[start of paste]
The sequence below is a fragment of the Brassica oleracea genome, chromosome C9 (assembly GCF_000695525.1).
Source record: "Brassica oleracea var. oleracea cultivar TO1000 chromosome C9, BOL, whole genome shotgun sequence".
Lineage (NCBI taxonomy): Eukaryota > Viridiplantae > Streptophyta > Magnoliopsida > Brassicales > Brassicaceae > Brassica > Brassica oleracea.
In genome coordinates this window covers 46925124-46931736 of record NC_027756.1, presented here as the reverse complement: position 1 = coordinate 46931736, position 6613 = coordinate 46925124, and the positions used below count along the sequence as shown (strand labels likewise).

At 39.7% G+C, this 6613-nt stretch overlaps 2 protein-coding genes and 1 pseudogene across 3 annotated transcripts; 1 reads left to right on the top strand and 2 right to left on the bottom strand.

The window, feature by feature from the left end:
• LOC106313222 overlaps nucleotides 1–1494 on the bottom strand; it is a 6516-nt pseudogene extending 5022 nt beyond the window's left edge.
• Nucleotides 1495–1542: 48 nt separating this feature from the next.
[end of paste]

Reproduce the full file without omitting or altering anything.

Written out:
The sequence below is a fragment of the Brassica oleracea genome, chromosome C9 (assembly GCF_000695525.1).
Source record: "Brassica oleracea var. oleracea cultivar TO1000 chromosome C9, BOL, whole genome shotgun sequence".
Lineage (NCBI taxonomy): Eukaryota > Viridiplantae > Streptophyta > Magnoliopsida > Brassicales > Brassicaceae > Brassica > Brassica oleracea.
In genome coordinates this window covers 46925124-46931736 of record NC_027756.1, presented here as the reverse complement: position 1 = coordinate 46931736, position 6613 = coordinate 46925124, and the positions used below count along the sequence as shown (strand labels likewise).

At 39.7% G+C, this 6613-nt stretch overlaps 2 protein-coding genes and 1 pseudogene across 3 annotated transcripts; 1 reads left to right on the top strand and 2 right to left on the bottom strand.

The window, feature by feature from the left end:
• LOC106313222 overlaps nucleotides 1–1494 on the bottom strand; it is a 6516-nt pseudogene extending 5022 nt beyond the window's left edge.
• Nucleotides 1495–1542: 48 nt separating this feature from the next.